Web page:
"Even if there were no more designers, there would always be fashion," Diane von Furstenberg uttered on Tuesday night, speaking at the New York Times' TimesTalks. "Even if nobody bought anything new, there would be fashion. All of a sudden, the kids would wear something the same way."
Von Furstenberg, fellow designers Norma Kamali and Prabal Gurung and Fashion Week's creator Fern Mallis spoke to Times' reporter Eric WIlson about the state of the industry in conjunction with this summer's Sidewalk Catwalk launch, a fashion-meets-art installation that brings 32 differently-designed mannequins to the pedestrian mall on Broadway between Herald Square and Times Square. The three couturiers explained how they came up with their Sidewalk Catwalk creations--Gurung's serves as an homage to the late Alexander McQueen, Kamali's represents her affinity for technology, and von Furstenberg's leopard-print painted mannequin is, well, best explained by DVF herself.
"Leopard print is completely timeless," von Furstenberg cooed. "It was hot in the '30s, in the '40s, in the '50s, in the '60s, in the '70s, all the time. And, why? Why? Because there's nothing more beautiful than a leopard, the way the print comes and moves and goes up and down and narrows." She added, "There's something about a woman who feels feline. And it's kind of nice to feel feline," and quipped, "I guess that's why the leopards wear it."
Von Furstenberg also reflected on the popularity of her wrap dress, sometimes made in leopard print, noting, "It's a dress that always reflects the beginning of your life. It's like, 'Oh, I met my boyfriend,' 'Oh, I got my first job,' 'Oh, I just got laid.'"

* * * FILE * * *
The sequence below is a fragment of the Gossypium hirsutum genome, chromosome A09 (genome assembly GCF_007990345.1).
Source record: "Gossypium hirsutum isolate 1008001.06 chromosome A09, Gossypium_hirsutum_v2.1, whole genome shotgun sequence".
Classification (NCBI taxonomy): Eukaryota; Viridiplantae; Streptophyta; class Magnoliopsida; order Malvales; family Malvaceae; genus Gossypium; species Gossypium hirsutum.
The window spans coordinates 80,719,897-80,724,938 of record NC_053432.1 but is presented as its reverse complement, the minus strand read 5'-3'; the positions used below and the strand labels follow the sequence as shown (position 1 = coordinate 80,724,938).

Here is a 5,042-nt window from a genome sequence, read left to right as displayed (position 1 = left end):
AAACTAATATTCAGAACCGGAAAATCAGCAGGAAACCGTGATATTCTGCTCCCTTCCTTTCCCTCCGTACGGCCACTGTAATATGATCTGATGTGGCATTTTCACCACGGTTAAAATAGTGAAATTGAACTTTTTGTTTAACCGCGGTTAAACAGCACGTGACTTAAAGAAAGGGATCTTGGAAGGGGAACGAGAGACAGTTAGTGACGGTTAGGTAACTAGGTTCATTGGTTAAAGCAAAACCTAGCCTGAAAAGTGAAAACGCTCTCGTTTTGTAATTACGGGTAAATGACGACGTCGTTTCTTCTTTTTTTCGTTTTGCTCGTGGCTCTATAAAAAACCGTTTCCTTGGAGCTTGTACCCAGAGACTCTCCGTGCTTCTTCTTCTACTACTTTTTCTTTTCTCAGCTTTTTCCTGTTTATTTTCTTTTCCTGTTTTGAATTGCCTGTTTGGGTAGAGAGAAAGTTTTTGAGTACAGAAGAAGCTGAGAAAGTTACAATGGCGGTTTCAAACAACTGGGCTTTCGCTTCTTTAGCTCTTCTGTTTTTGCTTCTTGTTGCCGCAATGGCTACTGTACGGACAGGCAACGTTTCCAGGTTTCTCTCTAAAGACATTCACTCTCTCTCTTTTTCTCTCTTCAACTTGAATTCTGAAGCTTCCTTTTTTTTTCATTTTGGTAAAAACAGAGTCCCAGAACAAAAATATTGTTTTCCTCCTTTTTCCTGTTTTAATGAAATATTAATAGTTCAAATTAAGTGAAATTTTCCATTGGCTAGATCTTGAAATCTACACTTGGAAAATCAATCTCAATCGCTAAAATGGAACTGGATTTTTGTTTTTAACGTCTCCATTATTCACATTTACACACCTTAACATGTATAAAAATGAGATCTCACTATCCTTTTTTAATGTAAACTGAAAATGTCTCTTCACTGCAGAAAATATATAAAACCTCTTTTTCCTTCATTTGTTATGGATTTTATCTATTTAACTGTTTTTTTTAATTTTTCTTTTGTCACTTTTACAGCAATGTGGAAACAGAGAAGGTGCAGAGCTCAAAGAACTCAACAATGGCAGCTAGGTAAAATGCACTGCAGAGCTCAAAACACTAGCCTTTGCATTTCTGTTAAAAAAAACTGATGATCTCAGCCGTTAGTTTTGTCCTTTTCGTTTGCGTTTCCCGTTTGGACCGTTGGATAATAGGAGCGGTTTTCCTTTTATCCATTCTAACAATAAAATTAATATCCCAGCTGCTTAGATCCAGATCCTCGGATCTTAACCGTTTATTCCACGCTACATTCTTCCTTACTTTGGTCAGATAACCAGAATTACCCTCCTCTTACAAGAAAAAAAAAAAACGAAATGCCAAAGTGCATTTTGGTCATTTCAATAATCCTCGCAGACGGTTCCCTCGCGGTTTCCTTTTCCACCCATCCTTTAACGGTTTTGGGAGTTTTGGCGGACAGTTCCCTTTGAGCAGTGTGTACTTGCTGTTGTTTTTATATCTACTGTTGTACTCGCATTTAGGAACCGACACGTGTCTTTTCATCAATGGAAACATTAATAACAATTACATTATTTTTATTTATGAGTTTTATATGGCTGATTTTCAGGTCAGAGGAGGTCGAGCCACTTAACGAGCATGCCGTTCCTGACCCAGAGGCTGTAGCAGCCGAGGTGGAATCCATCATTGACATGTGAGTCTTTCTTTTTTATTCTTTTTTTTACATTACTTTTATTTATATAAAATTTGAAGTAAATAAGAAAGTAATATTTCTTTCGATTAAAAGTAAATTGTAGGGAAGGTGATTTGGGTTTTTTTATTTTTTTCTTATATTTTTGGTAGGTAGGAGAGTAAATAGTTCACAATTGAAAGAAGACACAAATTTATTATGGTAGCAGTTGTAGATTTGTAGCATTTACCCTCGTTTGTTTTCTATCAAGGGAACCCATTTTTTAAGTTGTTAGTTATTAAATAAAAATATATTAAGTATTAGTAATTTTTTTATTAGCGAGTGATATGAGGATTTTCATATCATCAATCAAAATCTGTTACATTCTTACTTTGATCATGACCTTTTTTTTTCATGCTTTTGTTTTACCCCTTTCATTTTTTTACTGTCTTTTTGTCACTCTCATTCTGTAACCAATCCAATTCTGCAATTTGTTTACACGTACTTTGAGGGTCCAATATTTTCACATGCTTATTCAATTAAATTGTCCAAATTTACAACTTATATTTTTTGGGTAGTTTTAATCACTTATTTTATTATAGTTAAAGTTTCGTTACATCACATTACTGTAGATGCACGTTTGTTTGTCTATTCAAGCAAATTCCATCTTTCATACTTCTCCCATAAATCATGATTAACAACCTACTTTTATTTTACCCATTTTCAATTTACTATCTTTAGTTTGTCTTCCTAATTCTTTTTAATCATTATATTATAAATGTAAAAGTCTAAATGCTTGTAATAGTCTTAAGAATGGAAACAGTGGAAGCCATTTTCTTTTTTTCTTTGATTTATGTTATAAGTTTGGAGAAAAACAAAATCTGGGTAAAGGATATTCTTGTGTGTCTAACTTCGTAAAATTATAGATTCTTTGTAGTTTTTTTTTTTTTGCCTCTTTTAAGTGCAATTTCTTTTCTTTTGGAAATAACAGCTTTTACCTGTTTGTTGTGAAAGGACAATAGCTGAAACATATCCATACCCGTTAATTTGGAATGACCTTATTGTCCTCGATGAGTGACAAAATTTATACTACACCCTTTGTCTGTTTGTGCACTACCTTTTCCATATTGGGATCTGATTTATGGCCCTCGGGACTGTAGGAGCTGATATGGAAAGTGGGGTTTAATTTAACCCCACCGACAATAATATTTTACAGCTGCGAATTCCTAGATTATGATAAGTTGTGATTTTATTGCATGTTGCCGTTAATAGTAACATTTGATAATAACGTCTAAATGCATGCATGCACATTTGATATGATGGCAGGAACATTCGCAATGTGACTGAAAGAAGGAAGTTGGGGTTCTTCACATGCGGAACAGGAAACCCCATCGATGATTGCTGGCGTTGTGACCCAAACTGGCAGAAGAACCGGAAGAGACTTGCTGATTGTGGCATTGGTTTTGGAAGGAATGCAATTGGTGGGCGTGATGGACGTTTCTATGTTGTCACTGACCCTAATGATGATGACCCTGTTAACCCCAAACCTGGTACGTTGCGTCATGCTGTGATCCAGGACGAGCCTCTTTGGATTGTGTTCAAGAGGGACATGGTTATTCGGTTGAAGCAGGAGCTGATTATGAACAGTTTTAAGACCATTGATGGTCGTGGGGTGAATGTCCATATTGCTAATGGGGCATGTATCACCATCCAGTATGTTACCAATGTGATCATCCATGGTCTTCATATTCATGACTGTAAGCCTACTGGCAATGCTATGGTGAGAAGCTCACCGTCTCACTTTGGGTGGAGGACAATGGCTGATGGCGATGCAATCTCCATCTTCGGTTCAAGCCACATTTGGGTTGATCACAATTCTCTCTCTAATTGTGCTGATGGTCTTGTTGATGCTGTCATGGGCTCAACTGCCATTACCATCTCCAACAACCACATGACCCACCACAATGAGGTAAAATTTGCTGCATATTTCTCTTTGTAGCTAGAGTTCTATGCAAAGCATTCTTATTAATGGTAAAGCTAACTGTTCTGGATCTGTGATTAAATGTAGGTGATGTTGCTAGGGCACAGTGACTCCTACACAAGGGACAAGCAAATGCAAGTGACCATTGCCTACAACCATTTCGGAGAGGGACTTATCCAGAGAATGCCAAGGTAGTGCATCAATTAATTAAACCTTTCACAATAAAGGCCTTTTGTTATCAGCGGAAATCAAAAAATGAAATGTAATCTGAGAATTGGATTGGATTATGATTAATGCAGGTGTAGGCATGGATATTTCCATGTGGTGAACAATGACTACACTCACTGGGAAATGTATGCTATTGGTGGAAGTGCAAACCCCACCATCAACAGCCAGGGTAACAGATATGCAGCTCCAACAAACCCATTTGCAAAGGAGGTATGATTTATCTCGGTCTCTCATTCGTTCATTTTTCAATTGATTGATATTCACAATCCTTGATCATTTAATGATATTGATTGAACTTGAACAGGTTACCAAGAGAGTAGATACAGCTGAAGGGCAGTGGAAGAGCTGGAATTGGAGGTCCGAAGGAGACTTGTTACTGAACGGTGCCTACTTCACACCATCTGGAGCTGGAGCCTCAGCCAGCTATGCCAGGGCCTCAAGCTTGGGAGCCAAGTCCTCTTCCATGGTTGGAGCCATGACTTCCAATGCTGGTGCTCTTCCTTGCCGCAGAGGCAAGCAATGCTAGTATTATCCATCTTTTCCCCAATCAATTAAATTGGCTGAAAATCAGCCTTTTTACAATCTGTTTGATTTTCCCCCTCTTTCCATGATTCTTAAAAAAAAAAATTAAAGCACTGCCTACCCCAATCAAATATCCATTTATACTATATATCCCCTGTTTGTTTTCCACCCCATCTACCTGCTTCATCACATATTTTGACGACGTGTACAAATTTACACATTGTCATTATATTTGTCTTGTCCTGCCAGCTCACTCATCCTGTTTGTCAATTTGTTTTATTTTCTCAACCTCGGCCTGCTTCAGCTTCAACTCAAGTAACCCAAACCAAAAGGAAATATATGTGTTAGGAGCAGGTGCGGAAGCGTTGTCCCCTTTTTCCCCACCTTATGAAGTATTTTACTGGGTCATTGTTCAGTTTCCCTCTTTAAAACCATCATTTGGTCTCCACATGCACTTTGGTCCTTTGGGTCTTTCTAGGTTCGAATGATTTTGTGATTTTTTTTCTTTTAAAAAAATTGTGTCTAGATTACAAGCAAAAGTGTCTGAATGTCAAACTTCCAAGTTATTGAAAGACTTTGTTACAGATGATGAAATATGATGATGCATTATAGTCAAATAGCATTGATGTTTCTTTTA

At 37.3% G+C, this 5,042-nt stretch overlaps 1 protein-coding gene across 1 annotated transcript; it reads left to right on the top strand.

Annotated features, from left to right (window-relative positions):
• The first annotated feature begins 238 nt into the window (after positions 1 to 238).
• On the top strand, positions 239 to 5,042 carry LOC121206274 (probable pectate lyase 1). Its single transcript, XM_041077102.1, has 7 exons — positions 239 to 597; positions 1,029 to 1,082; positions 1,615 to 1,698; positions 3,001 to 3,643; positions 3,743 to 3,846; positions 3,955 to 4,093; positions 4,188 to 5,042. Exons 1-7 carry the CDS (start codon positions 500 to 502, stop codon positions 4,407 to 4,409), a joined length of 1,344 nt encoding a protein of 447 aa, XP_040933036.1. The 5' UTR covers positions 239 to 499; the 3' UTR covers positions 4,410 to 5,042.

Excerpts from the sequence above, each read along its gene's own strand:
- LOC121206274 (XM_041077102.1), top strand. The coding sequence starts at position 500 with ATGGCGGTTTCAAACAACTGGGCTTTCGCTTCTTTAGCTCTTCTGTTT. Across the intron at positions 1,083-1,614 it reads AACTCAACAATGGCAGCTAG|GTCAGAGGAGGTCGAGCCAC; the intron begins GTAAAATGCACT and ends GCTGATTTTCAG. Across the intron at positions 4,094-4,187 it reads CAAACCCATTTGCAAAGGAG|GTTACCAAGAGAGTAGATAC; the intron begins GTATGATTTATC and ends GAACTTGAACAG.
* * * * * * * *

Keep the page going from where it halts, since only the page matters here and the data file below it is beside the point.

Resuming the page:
Although the Times event quickly evolved into The Quotable Diane von Furstenberg (On It Bags: "You only know a bag is it, when it's it!"), Kamali and Gurung were able to get a few words in.
Kamali gave the history of her sleeping bag coat: "I used to camp a lot in the '70s, I would go every weekend and one night, having to go to the bathroom in the woods, it was freezing cold and I just dragged my sleeping bag with me. As I was running back, I thought I have to make a coat out of this." She shared that one season, someone ordered the wrong filler for the sleeves, causing them to be too thick to sell, so she donated them to a shelter in Minnesota.
Kamali also touched on why she doesn't show at fashion week, despite her huge success, saying "We know who we are and we know what we do best. I'm a background kind of person, I'm better kind of not being noticed.... I want to do what I want to do, so I've never had partners, never had investors. For me to do it, I have to find a way to do it my way."
Gurung, who informally represented the new generation designers, is virtually the poster boy of those living the fashion dream. "I wouldn't have had the courage, the guts to start on something if hadn't have known these things were out there," he said, referring to the Fashion Incubator and CFDA/Vogue Fashion Fund programs, two initiatives for up-and-coming designers exclusive to New York.
He's kept the city in mind as he's launched his own collection, explaining, "Ninety-five percent of my collection is done in New York and five percent is done in Nepal, because the cashmere is made in Nepal. For me it's a very conscious decision to make in New York. It's been a commitment from me as a designer, as a brand and it's my way of giving back to this country that gave me this dream." He also spent a large portion of the time allotted for the Q&As assuring a concerned audience member that many young designers share his Made In New York mentality.
While the fashion world might be synonymous with NYC, it doesn't mean that it hasn't had its problems within the city. On the topic of Fashion Week's move to Lincoln Center, Von Furstenberg revealed, "We would have stayed at Bryant Park, they didn't want us, and now of course they miss us." Mallis said, "We were evicted." But Mallis most accurately summed up the rise of the city's fashion industry with the phrase, "There's strength in numbers."
She continued, "I think the American fashion industry proved that a long time ago. When I was the director of the CFDA...no one was coming to America to see American designers. It was Paris, Milan...New York was second fiddle. Once everybody worked together to show in one location it completely changed the landscape."